The play takes place in Harrison, Texas, jumping back and forth between 1923 to 1963. Following the Weems family as it grows up, we watch its members find their places in society. Of the main characters: Mr. Weems is a banker with a heart. He cannot easily stand up against his wife, but puts money away for his daughter, Laura Lee, to do with as she wishes, knowing everyone tries to run her life. Mrs. Weems is a busybody who can't see how emotions guide people's decisions so she thwarts them by interaction or ignorance. Their son, Sherman, grows up to be the banker his father never was—a banker who is doesn't consider another person when it comes to money. He is in a bitter marriage, but won't leave because his wife has threatened to expose his adultery, thereby threatening his career. Laura Lee only wants to love, and to get away from her family, mostly her mother. On bad advice, Laura Lee never married, and though she doesn't live in regret, she feels the loss of the two men she loved. As an adult all she wants now is a house, but everything she tries, everywhere she turns, she is told no; money comes first and she has no control over her own finances. In an almost final blow, her brother Sherman sells the house she wants to another buyer because the price was, in his opinion, too high for Laura Lee, but not for his other buyer, who got for an even lower price. Laura Lee had the money, and asked Sherman to arrange the sale through the bank, but her family has always sabotaged chances for independence, especially where money was involved, and this time was no different. At the age of 60, Laura lives in an apartment with her mother, bitterly agreeing to live there until she can find a house for them both. When she learns her brother and mother agree that two old women should not move into a house, Laura collapses and soon dies. Mrs. Weems, at 93, finally, has an inkling of what her life has been when she says that living that long is her punishment. What's left of the Weems family seems to fade into the landscape.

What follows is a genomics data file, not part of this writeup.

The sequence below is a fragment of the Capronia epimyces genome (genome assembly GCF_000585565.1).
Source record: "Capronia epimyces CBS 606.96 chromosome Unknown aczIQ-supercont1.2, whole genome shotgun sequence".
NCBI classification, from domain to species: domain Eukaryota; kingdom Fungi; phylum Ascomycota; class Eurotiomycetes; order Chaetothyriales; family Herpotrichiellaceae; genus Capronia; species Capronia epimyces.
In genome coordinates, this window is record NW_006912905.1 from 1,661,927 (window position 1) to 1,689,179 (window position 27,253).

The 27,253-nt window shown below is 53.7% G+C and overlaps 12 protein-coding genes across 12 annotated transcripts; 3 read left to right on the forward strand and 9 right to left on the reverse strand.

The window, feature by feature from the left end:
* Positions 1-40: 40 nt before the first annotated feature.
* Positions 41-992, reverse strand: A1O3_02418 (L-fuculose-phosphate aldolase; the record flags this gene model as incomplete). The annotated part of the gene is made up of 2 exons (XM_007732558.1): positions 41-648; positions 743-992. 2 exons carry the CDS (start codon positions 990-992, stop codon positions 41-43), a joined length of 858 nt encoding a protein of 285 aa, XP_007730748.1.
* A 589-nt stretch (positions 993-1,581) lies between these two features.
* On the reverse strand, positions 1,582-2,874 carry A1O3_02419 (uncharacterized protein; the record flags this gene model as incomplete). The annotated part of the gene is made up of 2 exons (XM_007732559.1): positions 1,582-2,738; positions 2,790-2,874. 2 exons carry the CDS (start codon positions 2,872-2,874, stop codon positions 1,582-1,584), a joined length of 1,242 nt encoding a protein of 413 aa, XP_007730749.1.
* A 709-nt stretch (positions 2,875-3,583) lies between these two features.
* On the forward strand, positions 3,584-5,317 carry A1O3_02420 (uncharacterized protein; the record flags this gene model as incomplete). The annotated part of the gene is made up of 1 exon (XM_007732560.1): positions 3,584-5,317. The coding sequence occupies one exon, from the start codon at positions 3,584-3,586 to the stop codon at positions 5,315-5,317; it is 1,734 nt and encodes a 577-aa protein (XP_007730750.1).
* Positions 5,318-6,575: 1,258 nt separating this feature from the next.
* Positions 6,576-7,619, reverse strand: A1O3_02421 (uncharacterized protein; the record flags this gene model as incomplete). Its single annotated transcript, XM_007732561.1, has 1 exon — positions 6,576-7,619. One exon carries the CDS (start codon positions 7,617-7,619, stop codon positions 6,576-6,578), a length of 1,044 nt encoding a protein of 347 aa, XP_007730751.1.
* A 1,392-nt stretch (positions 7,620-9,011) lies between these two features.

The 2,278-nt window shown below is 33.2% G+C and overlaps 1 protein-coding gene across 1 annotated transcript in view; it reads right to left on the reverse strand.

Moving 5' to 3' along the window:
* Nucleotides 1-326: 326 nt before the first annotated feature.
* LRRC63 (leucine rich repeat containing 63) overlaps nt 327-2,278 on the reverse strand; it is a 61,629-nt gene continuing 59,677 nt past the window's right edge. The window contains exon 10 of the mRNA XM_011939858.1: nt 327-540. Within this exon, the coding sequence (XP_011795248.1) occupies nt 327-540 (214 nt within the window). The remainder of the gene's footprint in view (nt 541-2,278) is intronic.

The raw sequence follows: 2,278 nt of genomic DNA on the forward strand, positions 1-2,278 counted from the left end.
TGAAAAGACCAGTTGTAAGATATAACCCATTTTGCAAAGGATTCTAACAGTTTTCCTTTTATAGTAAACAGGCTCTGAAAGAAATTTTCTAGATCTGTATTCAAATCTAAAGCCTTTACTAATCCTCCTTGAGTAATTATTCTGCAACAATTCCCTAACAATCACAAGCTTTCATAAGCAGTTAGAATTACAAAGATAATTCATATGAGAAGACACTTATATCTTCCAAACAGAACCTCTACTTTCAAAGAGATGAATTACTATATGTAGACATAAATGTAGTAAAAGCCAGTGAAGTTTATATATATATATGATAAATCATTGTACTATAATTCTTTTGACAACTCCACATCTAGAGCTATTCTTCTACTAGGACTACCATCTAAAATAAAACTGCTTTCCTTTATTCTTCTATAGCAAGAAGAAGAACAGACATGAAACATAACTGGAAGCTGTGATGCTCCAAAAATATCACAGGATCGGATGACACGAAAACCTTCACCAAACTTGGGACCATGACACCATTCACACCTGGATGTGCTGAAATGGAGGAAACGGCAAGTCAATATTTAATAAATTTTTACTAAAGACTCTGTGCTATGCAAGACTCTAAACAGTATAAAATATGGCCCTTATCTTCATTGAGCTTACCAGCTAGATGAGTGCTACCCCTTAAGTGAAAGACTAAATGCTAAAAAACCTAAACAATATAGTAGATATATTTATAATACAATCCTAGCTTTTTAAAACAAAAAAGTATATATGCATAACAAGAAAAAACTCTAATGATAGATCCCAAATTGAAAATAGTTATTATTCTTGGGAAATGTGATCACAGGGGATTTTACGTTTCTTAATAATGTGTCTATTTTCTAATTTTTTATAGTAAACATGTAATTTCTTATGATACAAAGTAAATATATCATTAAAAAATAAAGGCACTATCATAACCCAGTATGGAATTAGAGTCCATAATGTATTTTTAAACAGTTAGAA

A front porch play as only Foote can do it. "Here, on his own…terms, Mr. Foote has created a gentle answer to Lillian Hellman's chronicles of the Hubbard family,…Like those works, NIGHT SEASONS follows a mercenary, well-to-do family over the decades, while adding up the human casualties of greed and the urge to dominate…Mr. Foote's pace is both calmer and more meandering, spun out of small, quotidian details, his approach to character far more forgiving…NIGHT SEASONS is an examination of the quietly destructive effects of a life defined by bank balances." —NY Times.